Honda Motor Co. is being accused by a watchdog group of underreporting injuries and fatalities from defective air bags, hampering a U.S. government system designed to spot patterns in automotive flaws.
The Center for Auto Safety, a research group that has been tracking recalls and defects since it was founded in 1970, asked transportation regulators today to refer Honda to the Justice Department for a criminal investigation. It cited a 2009 fatality and an August 2013 incident resulting in serious injury that weren’t included in Honda’s Early Warning Reports.
Two spokesmen in the U.S. for Tokyo-based Honda couldn’t immediately be reached for comment by telephone or email.
The issue being raised centers around Takata Corp. — a main supplier of air bags to Honda, Toyota Motor Corp. and Nissan Motor Co. — and how car companies have responded to defects in the safety feature. Honda is Takata’s biggest customer and has said it’s called back 6 million vehicles for problems with the air bags in nine recalls since 2008.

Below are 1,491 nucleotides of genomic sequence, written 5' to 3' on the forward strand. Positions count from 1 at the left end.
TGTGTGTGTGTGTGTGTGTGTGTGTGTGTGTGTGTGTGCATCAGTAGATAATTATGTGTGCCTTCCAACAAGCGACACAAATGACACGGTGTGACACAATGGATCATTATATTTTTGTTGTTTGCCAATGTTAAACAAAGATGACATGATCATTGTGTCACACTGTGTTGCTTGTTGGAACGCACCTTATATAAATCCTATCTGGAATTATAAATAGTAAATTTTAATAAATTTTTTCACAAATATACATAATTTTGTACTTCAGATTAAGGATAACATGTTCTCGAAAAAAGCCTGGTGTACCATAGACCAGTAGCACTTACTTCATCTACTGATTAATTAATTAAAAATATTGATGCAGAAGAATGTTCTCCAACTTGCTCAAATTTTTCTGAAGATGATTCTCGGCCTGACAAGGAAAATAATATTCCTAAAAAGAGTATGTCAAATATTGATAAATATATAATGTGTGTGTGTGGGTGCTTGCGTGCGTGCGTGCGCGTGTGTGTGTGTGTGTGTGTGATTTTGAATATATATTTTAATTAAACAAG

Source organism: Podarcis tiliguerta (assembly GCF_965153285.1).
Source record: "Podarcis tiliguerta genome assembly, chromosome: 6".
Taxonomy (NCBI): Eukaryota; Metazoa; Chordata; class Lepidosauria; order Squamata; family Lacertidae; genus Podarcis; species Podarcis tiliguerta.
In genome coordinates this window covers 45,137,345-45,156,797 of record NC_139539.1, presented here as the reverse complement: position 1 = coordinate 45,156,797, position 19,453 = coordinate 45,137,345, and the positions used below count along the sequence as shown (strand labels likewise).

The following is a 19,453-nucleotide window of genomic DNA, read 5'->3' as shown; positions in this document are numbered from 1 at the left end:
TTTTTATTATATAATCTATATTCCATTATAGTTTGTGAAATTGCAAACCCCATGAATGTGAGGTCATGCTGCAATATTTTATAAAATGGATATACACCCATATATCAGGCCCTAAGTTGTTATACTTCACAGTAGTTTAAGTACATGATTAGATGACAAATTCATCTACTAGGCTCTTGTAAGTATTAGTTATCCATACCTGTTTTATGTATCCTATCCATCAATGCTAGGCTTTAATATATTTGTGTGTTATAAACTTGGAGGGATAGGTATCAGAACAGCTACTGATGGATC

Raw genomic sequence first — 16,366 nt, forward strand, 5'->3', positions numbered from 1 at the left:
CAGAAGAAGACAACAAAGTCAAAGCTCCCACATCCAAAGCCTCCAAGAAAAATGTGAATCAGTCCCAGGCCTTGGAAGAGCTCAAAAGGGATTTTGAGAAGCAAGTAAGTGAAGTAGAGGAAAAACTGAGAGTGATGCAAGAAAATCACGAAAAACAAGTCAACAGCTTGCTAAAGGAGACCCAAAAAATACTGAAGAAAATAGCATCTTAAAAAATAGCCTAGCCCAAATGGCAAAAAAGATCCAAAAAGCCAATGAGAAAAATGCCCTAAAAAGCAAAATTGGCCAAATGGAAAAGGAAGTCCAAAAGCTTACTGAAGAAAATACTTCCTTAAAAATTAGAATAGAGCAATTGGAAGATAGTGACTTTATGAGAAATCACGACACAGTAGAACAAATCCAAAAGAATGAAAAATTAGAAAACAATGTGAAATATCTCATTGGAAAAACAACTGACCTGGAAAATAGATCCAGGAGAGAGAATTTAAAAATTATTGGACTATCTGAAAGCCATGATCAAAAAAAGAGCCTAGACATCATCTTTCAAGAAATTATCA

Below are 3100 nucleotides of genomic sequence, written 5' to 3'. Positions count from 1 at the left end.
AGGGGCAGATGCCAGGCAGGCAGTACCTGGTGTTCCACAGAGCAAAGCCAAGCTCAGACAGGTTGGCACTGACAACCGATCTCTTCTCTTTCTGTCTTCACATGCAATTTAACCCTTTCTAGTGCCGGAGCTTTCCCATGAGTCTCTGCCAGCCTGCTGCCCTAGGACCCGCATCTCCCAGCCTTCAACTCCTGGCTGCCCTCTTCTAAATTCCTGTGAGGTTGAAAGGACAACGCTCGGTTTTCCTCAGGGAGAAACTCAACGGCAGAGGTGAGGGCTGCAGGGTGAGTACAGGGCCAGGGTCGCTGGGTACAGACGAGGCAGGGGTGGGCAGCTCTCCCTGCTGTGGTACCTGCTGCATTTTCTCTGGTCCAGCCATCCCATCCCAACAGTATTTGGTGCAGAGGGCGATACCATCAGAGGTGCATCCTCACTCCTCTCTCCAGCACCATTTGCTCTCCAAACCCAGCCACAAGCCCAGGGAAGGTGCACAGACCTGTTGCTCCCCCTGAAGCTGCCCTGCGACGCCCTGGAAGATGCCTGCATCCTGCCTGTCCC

Honda failed to notify the National Highway Traffic Safety Administration of several air-bag incidents that led to deaths and lawsuits, the Center for Auto Safety said in a letter today to David Friedman, NHTSA’s deputy administrator.
A NHTSA spokeswoman, Karen Aldana, didn’t immediately respond to an email and phone call seeking comment.
Automakers are required to file quarterly reports to NHTSA about fatalities, injuries, lawsuits, warranty claims and customer complaints under a 2000 law. The safety agency is supposed to analyze Early Warning Reports to spot trends suggestive of safety defects as soon as possible.
“The whole purpose is to get to major defects quicker,” Clarence Ditlow, executive director for the Center for Auto Safety, said in an interview. “You can’t protect the public if a company doesn’t turn over EWR reports.”
General Motors Co. reported 1,716 early-warning death and and injury claims to NHTSA last year, while Toyota logged 1,774, according to Ditlow’s group. Honda during that same period reported 28, the center said. In the first quarter of 2014, GM reported 505, Toyota 377 and Honda 6, it said.
Separately, U.S. Senators Edward Markey, a Massachusetts Democrat, and Richard Blumenthal, a Connecticut Democrat, wrote to NHTSA Wednesday expressing alarm over the agency’s use of limited “regional” recalls to address defects like the Takata air bags.
Noting the Center for Auto Safety allegations against Honda, Markey and Blumenthal asked NHTSA for additional information about how the agency ensures compliance with reporting requirements.
“We are concerned that NHTSA has not made real efforts to determine whether automakers have complied with this requirement to alert the public to potentially deadly defects,” they said in a statement.